Great for people who live up north with lots of snow. I love to make it with my little brothers! Do not let the syrup burn.

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Ingredients

15
Original recipe yields 15 servings
The ingredient list now reflects the servings specified
Ingredient Checklist

Directions

Instructions Checklist
  • Pack a large bowl or baking dish full of clean, fresh snow. Smooth the top of the snow flat, and place it in the freezer to stay cold while you cook the taffy.

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  • Pour the maple syrup into a large saucepan, bring it to a boil, and cook over medium-low heat, stirring with a wooden spoon, until a candy thermometer reads between 235 and 245 F (112 to 118 C), or a small amount of syrup dropped into cold water forms a firm ball.

  • Pour about 2 tablespoons of syrup per piece over the snow in thin lines about 5 inches long. Let the syrup strips cool and become firm for 3 to 5 seconds. Pull the candy strips out of the snow, and then wind into a lollipop around the end of a wooden pop stick. Eat while still a little warm.

Nutrition Facts

109.6 calories; 0 g protein; 28.2 g carbohydrates; 0 mg cholesterol; 11.7 mg sodium. Full Nutrition

Reviews (14)

Read More Reviews

Most helpful positive review

Rating: 5 stars
03/14/2011
I'm native Vermonter. This is called sugar on snow and always served with crisp dill pickles and homemade donuts. It's a Vermont sugar season tradition. Read More
(18)

Most helpful critical review

Rating: 3 stars
01/15/2018
Well I tried. It tastes very good but it did not roll up into a lollipop. I ended up getting a spoon Read More
16 Ratings
  • 5 star values: 12
  • 4 star values: 2
  • 3 star values: 2
  • 2 star values: 0
  • 1 star values: 0
Rating: 5 stars
03/14/2011
I'm native Vermonter. This is called sugar on snow and always served with crisp dill pickles and homemade donuts. It's a Vermont sugar season tradition. Read More
(18)
Rating: 5 stars
10/13/2009
My husband and I and our 4 daughters live in Northern Ontario Canada and each winter our friends bring us maple syrup from Quebec. My husband made wooden molds for us to pack the snow in and we make these with the kids....What a hit....Great way to make the winter fun! Enjoy everyone Read More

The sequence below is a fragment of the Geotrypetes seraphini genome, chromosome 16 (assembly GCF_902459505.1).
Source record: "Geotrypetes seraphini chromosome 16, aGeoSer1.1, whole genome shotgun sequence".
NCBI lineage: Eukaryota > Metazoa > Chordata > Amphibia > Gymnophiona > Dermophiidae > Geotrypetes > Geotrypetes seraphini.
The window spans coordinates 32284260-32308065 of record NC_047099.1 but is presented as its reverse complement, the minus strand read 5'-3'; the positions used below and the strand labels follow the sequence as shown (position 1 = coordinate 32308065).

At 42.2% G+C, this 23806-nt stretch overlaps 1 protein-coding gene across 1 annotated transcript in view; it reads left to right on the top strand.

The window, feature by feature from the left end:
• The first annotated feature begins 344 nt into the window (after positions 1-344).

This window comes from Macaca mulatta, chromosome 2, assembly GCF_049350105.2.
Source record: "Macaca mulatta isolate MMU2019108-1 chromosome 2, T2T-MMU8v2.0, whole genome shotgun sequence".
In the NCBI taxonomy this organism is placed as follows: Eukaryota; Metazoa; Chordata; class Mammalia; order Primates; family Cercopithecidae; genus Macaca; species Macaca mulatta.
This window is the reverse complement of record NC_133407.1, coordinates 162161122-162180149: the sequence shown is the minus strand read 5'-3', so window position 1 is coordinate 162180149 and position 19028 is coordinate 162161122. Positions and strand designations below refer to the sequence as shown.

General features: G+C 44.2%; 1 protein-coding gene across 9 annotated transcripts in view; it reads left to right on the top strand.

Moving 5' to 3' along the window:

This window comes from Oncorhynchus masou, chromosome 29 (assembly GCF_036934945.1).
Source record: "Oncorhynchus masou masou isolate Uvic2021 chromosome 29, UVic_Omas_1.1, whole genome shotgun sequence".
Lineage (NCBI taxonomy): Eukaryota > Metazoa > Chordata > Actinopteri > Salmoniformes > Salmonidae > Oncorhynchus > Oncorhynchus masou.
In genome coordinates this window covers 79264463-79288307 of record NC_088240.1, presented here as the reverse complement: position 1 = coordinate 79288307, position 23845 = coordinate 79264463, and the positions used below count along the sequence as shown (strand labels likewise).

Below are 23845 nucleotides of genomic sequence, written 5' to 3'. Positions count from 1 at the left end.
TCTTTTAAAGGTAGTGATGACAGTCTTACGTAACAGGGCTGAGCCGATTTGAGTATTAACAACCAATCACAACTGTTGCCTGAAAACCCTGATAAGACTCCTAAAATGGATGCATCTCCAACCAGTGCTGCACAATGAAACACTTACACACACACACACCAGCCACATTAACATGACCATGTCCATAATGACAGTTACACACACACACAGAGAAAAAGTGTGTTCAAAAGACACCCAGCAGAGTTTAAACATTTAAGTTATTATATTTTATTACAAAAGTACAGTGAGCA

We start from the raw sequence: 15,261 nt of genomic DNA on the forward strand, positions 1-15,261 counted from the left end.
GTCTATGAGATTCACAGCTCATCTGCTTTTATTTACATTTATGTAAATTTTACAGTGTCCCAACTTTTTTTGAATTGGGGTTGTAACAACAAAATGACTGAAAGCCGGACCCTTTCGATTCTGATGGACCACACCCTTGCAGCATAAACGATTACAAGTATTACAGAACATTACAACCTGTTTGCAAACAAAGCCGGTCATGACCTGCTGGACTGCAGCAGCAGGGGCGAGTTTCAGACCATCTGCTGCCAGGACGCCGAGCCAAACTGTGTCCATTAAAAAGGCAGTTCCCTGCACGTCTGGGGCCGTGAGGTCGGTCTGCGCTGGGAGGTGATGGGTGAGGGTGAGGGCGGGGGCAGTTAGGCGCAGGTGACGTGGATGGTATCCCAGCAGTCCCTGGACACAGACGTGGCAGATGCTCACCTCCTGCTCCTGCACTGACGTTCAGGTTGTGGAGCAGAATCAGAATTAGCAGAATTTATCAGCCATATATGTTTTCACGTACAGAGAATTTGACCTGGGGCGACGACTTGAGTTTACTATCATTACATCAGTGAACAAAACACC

(16)
Rating: 5 stars
04/14/2009
I love this old quebecois classic! Read More
(10)
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Rating: 5 stars
12/18/2018
Haven't made it in 60 years, but back in the '50s we would press our hands into the snow and use the handprint as the mould. Our grandmother would bring the pan and hot syrup out and pour it in the mould. That was the Northern Illinois tradition. Will do it again when we get some fresh snow. Read More
(6)
Rating: 5 stars
07/26/2011
In NY state on the Canadian border we often made this tasty treat with "fake" maple syrup. We had heavy snow fall nearly every winter so it was a familiar treat for my family. Brings back some great memories! Read More
(4)
Rating: 5 stars
10/18/2010
We were served this at a sugarshack in Quebec on a school trip. I can't wait to try it again when it starts snowing. Read More
(4)
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Rating: 5 stars
02/10/2011
You've reminded me of a favorite childhood treat! Here in NH we call them Leather Aprons! Read More
(3)
Rating: 5 stars
09/01/2010
very good Read More
(2)
Rating: 5 stars
09/04/2011
I love doing this! Try rolling crushed salted peanuts in there and it takes it to a whole new level! Read More
(2)
Rating: 3 stars
01/15/2018
Well I tried. It tastes very good but it did not roll up into a lollipop. I ended up getting a spoon Read More